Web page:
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Daily Update: May 5, 2022

Start every business day with our analyses of the most pressing developments affecting markets today, alongside a curated selection of our latest and most important insights on the global economy.

Is A 100 Basis Point Rate Hike In The Fed’s Toolbox?

The U.S. Federal Reserve increased interest rates by 50 basis points at its May meeting—marking the largest hike in 22 years. Similar increases may soon become a regular policy action for the Fed as the risk of recession rises.

Enacting its most aggressive monetary policy change since 2000, the Fed announced yesterday following its two-day Federal Open Market Committee meeting a half-percentage-point rate hike and plans to reduce its $9 trillion balance sheet starting in June. The forceful measures aimed at combating historic inflation will result in the benchmark federal funds rate rising to a target range of 0.75%-1%.

While the market had expected the Fed to accelerate its quantitative tightening, the first 50 bps rate hike in more than two decades is likely to be just the first such increase this year, according to S&P Global Ratings.  

“We see 50 bps rate movements becoming a regular tool in their kit. We expect them to again reach for it in June with another 50 bps hike—and wouldn’t be surprised if the Fed goes for the trifecta, with a third 50 bps hike in July,” S&P Global Ratings Chief U.S. Economist Beth Ann Bovino told the Daily Update. “This doesn’t mean 50 is the new 25, as a much larger hike may be in the cards and is becoming increasingly likely. What would stop the Fed from ripping off its monetary accommodation band-aid with a 75 or 100 bps move this year?”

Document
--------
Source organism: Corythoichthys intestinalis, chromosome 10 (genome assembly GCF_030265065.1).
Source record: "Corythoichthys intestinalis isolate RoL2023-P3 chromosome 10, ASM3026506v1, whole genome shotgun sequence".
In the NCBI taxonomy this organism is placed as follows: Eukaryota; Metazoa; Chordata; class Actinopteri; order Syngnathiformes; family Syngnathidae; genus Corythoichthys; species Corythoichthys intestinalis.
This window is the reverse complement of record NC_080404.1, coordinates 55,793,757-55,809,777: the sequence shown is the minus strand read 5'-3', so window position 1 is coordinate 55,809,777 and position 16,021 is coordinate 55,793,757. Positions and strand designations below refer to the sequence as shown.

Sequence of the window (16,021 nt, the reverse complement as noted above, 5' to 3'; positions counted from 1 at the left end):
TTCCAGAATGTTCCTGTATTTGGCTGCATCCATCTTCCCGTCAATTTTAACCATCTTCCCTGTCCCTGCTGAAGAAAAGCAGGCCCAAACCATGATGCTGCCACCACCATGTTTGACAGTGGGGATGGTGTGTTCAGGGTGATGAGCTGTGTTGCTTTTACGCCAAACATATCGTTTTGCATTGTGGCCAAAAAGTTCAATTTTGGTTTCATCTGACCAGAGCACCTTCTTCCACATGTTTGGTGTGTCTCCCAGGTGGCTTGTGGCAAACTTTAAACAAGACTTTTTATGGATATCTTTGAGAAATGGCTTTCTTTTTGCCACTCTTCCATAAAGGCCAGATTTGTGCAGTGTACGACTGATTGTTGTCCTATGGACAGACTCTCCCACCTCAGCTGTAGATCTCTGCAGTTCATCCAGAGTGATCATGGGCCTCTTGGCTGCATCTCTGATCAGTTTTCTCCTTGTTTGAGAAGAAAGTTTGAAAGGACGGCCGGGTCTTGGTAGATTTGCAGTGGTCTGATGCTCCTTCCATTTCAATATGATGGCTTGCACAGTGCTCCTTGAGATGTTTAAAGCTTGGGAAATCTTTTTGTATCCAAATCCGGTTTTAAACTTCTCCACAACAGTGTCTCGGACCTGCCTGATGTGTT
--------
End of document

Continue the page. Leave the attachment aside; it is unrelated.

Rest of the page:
The Fed’s aggressive actions come amid the U.S.’s worsening macroeconomic conditions and rising risk of recession.

While the recent brief inversion of yields on two- and 10-year notes in the U.S. Treasury yield curve may have flashed early warning signs, S&P Global Ratings doesn’t see near-term recession danger. But its qualitative assessment of recession risk over the next 12 months has risen to 30%, in a 25%-35% range—with next year carrying greater risk as the Fed’s cumulative rate hikes will begin to bite.